That they wish to be happy, free from pain and distress.
That they seek pleasure like themselves but that instead, their present conditions expose them to severe privations after having already caused them intense anguish.
Compassion is said to arise when one’s imagination is stirred by another’s suffering or other misfortune.
Compassion is a complex concept that can be “imputed” onto others – a potential source of concern, particularly for nursing theorists.
The term compassion reflects the Latin com (together) and pati (to suffer).
It has analogs in various languages, such as the Greek apatheia, the Hebrew chesed or hesed, and the Sanskrit karuna.
These words do not adequately translate into English.
However, most would agree with Merriam-Webster who defines compassion as:
The feeling that arises when someone else’s suffering is perceived by you to be serious enough so as to call forth similar feelings of urgency within yourself.
Because most English speakers lack an understanding of what exactly it means to feel something because someone else feels it (i.e., empathic understanding), this definition is not particularly helpful.
For example, many would insist on a distinction between sympathy and compassion.
The first designates a feeling of sorrow for someone else’s misfortune, and the second implies a desire to alleviate another’s suffering.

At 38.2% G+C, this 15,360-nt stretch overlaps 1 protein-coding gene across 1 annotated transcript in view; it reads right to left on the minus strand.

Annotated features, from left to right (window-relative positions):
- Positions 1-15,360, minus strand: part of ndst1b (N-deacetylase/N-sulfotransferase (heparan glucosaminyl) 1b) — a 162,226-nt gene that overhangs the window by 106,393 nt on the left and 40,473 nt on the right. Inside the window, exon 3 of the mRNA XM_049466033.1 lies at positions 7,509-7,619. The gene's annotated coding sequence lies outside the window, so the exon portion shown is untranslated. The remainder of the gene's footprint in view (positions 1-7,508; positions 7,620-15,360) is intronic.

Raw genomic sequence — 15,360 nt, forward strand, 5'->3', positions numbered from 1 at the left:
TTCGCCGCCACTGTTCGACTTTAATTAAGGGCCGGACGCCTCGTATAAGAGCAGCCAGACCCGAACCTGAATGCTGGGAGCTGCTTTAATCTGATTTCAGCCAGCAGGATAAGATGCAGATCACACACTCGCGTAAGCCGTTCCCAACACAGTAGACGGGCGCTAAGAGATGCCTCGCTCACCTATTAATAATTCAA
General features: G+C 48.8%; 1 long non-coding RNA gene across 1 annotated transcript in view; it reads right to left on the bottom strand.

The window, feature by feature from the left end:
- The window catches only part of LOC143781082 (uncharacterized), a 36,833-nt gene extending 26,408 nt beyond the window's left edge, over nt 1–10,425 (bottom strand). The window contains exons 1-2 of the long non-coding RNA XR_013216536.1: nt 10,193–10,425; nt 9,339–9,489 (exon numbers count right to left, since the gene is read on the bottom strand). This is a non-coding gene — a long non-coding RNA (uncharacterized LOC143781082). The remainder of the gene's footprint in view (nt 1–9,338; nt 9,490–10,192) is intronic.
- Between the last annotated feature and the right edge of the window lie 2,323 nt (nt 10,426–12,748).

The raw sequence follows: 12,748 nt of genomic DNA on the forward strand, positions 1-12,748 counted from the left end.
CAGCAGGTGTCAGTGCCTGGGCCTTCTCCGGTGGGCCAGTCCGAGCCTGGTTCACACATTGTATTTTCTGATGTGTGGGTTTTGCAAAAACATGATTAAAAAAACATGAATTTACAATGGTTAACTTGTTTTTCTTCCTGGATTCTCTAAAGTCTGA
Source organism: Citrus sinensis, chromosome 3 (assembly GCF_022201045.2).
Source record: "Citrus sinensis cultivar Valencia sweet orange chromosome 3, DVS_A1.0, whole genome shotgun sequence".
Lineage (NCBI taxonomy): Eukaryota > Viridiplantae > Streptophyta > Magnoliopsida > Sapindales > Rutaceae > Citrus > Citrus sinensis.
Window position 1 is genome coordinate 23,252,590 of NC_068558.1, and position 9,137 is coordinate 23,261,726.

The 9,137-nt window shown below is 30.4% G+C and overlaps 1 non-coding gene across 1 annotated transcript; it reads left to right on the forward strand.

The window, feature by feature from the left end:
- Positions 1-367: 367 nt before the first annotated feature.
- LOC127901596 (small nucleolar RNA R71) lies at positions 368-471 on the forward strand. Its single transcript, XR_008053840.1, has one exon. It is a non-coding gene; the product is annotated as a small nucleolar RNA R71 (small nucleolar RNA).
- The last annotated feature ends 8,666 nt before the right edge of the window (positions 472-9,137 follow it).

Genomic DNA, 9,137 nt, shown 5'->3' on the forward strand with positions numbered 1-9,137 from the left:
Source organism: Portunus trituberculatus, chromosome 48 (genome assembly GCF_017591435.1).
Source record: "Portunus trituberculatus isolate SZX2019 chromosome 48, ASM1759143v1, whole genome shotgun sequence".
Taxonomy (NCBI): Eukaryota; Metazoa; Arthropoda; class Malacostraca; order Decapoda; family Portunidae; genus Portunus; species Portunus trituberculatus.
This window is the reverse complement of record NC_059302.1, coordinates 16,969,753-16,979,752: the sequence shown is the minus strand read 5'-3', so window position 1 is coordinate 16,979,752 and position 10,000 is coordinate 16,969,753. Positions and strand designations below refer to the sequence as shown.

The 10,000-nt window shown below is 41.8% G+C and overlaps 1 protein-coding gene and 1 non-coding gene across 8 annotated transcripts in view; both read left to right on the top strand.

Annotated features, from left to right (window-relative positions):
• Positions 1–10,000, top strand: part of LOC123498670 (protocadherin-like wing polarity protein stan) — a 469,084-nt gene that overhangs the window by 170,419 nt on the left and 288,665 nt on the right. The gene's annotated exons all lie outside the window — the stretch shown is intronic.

Compassion involves selflessness because one would put aside all desires in order to relieve the distress of another person.
It also implies pushing away one’s ego so as to open up space for caring about another’s well-being.
The act of pulling oneself out of the experience of others’ pain is an agonizing process that requires mental strength and maturity.
According to Merriam-Webster, “compassion” derives from roots meaning “suffering together with another”.
Definition of compassion in nursing
Compassion is a virtue that allows one to feel as another feels and as a result, inspires the nurse to be emotionally available so as to support those who suffer.
Compassion implies having a desire for others’ welfare and acting in ways that promote well-being.
In nursing, compassion involves being aware of another’s suffering, putting aside one’s needs, recognizing the value of all beings (including oneself), making judgments on the basis of action rather than ideology or labels.
It also means working to relieve suffering through direct caregiving, health promotion, and education.
Compassion is defined by Merriam-Webster’s dictionary as “the feeling that arises when you are confronted with another’s suffering or distress”.
This definition does not fit into nursing because it is not specific enough and it does not give a clear insight into what compassion actually is.
The National League for Nursing clarifies the term by defining compassion as:
An attribute of people considered to be very humane, kind, and concerned about other living things: the ability to feel concerned for another’s suffering or trouble.